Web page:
In Newtonian Physics there is an equation that for the Gravitational Flux of an object known as Gauss's Law For Gravity. Gauss's Law for Gravity describes the number of Gravitational Field Lines coming from an object with mass.

Is there something similar to Gauss's Law For Gravity in General Relativity? Is there an equation similar to Gauss's law for Gravity in General Relativity?

  • $\begingroup$ Possible duplicate of Gauss law for gravitational field $\endgroup$
    – ShankRam
    Dec 9, 2015 at 12:46
  • 3
    $\begingroup$ @ShankRam: Not a duplicate, because the alleged duplicate is about Newtonian gravity, not general relativity. $\endgroup$
    – ACuriousMind
    Dec 10, 2015 at 0:07
  • 1
    $\begingroup$ See also the notion of gravitoelectromagnetism, cf. e.g. Wikipedia. $\endgroup$
    – Qmechanic
    May 31, 2016 at 7:49

4 Answers 4


There is no perfect analogue because gravitational flux is not a (common) feature of GR.

Recall that Gauss' integral law $$\oint_{\partial V} \mathbf{g}\cdot\mathrm{d}\mathbf{A}=-4\pi G\underbrace{\int_V\rho\,\mathrm{d}V}_M$$ is just the differential law $$\operatorname{div}\mathbf{g}=-4\pi G\rho$$ integrated + the divergence theorem. So the two are equivalent.

Now, there is a pretty good analogue for the differential law in GR, namely the Einstein equations. It is well known that the time-time component of the Einstein equations reduces to the Poisson equation $\Delta\phi=4\pi G\rho$ for "nearly Newtonian" spacetimes. (The Poisson equation is equivalent to Gauss' law because $\mathbf{g}=-\operatorname{grad}\phi$.)

But it is not so simple to integrate the Einstein equations and get an integral law.

For asymptotically flat spacetimes, we have the ADM momentum equation $$P^\mu=\int_\Sigma\sqrt{-g}\star [g^{\mu\sigma}(T_{\sigma\nu}+t_{\text{LL}\sigma\nu})\theta^\nu]$$ (Here $\Sigma$ is a spacelike hypersurface, $\star$ is the Hodge dual, $T$ is the energy-momentum tensor, $t_{\text{LL}}$ is the Landau-Lifsitz pseudotensor and $\theta^\mu$ is a dual tetrad.) The time component of this equation gives the "mass" of the spacetime, like the RHS of Gauss' law above. For for details, cf. e.g. N. Straumann, General Relativity (2013).


Birkhoff's_theorem is sometimes called the relativistic analogue to Gauss's Law, because it says that only the interior energy density effects the local gravitation. ( see Lindesay: Foundations of Quantum Gravity, Grupen: Astroparticle Physics)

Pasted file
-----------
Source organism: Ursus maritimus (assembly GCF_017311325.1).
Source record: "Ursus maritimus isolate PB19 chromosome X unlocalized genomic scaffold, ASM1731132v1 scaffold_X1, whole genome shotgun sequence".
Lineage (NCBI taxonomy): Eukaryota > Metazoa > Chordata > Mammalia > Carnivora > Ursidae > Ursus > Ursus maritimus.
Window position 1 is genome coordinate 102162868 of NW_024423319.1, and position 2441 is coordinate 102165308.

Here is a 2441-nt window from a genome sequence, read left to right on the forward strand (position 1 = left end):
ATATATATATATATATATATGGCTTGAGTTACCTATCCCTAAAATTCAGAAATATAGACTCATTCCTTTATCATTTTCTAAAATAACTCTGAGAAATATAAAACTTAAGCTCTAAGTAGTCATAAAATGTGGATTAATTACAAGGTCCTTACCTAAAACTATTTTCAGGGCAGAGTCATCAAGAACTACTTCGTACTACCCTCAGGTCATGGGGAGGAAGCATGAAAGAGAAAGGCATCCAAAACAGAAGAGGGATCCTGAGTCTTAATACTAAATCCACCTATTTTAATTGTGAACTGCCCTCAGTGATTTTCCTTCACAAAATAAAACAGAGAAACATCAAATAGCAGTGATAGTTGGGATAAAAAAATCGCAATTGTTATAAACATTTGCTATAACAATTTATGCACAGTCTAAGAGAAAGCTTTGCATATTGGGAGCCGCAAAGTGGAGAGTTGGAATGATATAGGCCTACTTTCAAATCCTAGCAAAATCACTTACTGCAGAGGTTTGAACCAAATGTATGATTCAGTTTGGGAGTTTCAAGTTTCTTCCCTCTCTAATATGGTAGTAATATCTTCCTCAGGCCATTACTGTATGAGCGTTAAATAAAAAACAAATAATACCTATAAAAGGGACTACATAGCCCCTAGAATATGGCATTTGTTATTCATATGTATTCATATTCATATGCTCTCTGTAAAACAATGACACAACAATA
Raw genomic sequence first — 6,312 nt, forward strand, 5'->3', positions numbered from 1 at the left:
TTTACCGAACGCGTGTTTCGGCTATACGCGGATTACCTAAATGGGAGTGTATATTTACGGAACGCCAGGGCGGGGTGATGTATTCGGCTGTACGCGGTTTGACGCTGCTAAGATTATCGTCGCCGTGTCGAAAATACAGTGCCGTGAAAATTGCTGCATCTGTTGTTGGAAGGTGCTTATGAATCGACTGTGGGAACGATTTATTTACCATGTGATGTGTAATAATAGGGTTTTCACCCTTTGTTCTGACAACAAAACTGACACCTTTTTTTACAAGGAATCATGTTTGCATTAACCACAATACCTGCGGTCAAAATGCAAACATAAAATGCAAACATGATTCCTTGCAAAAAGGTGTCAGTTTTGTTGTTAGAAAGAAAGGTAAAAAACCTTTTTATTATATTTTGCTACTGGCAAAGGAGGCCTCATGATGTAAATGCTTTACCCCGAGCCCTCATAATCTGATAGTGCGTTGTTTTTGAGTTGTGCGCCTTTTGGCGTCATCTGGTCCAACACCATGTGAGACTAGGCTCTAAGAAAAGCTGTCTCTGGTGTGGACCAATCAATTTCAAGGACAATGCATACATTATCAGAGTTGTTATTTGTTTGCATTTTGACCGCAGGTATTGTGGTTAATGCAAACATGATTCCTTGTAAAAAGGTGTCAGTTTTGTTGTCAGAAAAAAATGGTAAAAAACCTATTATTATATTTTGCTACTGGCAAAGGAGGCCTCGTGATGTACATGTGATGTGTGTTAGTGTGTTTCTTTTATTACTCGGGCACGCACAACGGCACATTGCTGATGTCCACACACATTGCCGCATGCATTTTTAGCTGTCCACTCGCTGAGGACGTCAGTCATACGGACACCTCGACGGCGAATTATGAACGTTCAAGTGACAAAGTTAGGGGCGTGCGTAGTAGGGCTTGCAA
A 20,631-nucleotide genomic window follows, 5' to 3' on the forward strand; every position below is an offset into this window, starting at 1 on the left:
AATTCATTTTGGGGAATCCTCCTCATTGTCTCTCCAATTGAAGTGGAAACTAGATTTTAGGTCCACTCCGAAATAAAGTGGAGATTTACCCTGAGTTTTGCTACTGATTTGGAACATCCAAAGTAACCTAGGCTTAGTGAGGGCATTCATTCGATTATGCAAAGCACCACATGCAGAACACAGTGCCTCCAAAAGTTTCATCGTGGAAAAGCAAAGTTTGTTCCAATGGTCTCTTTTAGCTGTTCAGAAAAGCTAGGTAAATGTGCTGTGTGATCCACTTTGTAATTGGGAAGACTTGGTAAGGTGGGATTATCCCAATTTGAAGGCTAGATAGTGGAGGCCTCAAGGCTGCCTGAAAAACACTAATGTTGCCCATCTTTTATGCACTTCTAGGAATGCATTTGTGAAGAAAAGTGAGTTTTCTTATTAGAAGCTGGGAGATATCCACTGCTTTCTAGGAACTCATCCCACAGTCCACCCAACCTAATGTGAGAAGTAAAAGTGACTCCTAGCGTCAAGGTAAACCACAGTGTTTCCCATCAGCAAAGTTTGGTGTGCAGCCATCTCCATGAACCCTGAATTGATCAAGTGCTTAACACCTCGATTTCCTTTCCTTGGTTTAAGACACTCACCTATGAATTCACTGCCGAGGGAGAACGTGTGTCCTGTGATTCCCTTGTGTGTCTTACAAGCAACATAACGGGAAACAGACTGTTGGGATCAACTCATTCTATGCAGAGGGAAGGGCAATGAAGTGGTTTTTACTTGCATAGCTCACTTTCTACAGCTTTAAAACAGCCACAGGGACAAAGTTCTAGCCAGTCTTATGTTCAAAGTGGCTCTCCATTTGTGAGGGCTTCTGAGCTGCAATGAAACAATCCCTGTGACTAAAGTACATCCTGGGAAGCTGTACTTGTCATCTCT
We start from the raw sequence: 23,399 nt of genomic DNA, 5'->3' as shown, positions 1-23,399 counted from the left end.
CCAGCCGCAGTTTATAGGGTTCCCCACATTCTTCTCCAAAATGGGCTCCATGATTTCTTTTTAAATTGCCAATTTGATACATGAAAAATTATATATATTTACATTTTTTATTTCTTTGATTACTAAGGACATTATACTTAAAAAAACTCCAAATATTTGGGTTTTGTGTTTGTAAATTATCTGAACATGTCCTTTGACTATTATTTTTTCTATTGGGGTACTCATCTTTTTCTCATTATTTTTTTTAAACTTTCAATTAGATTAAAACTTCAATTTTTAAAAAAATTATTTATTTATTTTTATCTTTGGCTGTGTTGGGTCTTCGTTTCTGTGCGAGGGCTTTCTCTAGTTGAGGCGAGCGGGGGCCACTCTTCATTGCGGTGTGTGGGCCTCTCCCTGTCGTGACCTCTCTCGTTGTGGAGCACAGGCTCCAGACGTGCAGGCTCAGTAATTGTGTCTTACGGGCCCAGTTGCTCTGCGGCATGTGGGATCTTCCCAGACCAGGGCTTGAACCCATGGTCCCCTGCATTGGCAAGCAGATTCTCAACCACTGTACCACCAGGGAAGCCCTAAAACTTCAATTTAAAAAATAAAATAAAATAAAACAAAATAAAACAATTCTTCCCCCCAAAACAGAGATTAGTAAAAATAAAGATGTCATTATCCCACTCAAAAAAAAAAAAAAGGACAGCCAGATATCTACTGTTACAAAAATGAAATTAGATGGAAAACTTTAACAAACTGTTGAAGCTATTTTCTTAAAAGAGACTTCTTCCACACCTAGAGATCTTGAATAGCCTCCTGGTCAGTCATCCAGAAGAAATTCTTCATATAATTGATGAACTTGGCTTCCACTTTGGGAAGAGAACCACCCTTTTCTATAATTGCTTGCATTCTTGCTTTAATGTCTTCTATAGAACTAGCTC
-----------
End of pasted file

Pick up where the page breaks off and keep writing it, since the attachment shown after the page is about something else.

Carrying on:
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    $\begingroup$ Note that it is not a perfect analogue, because Birkoff's theorem requires vacuum and spherical symmetry to work. $\endgroup$ Jul 12, 2017 at 17:16

There is an analogue to Gauss' law for gravity in general relativity, which applies to stationary space-times, which admit a one-parameter group of isometries with timelike Killing vector whose orbits are diffeomorphic to $\mathbb R$ and span the manifold. In such a case, the metric is,

$$ds^2 = -\psi^2(dt + a_i dx^i)^2 + g_{ij}dx^i dx^j.$$

One then has that the flux at infinity of $\mathrm{grad} \, \psi$, which we denote $\Phi$, is given by the integral,

$$\Phi = \lim_{\rho\to\infty}\int_M \psi \rho^t_t \, \sqrt{|g|} \, d^4x$$

assuming a source $\rho$ and furthermore that the space-time is asymptotically Euclidean. This can be derived by looking at the $(t,t)$ component of the Einstein field equations.

  • $\begingroup$ You're describing a measure of mass for a stationary, asymptotically flat spacetime. Isn't this unique and equal to the ADM mass? $\endgroup$
    – user4552
    Jul 12, 2017 at 19:08
  • $\begingroup$ This special case of a stationary spacetime is what sent me here, and it took me a while to figure out that 1. the exact counterpart of Gauss' Law is Komar's theorem: the Komar mass is $ -{1\over 8 \pi G} \oint_{\partial V} \nabla^\mu \xi^\nu d_{\mu\nu}S $ with $\xi$ the time-like Killing vector, regardless of the exact shape of the 2-D surface $\partial V$. It is only required to be space-like and to lie entirely in the surrounding vacuum i. e. to enclose all of the source mass; $\endgroup$ Sep 14, 2021 at 14:52
  • $\begingroup$ and 2. the ADM equation is also available as a (2-D) surface integral, even if the spacetime is not stationary; only in the limit $\partial V \to \infty $, though. In a stationary spacetime, it coincides with the Komar mass. See e. g. [Eric Gourgoulhon, Lect. on Rotating Stars][1]. [1]: arxiv.org/pdf/1003.5015.pdf $\endgroup$ Sep 14, 2021 at 14:54

Yes, and relativistic gravity neatly explains Gauss's law.

The simple way to think of gravity resulting from spacetime curvature is: a 3 dimensional volume of space containing mass M expands over time at a volume acceleration of 4πGM. That's essentially a relativistic re-expression of Gauss's Law where instead of describing a gravitational field it describes the deformation of space itself.

For example: for earth, 4πGM is 5M cubic kilometers/sec/sec, so the apparent acceleration of gravity at earth's surface is that rate divided by earth's surface area of 510M square kilometers. The quotient is 9.8 m/s/s, so objects near earth's surface appear to accelerate downward at that rate, 1g. (Accelerometers show the earth's surface actually accelerates upward, as if its volume was expanding at that rate, while "falling" objects nearby have no forces on them and aren't really accelerating - confirming Einstein's 'elevator' epiphany that gravity is a fictitious force.)

Thus relativistic spacetime curvature uncovers the true meaning of Gauss's Law of Gravity and explains Newton's Inverse Square Law. You can find details here.

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  • $\begingroup$ Okay, is it General Relativity related? $\endgroup$
    – user36790
    May 31, 2016 at 3:21

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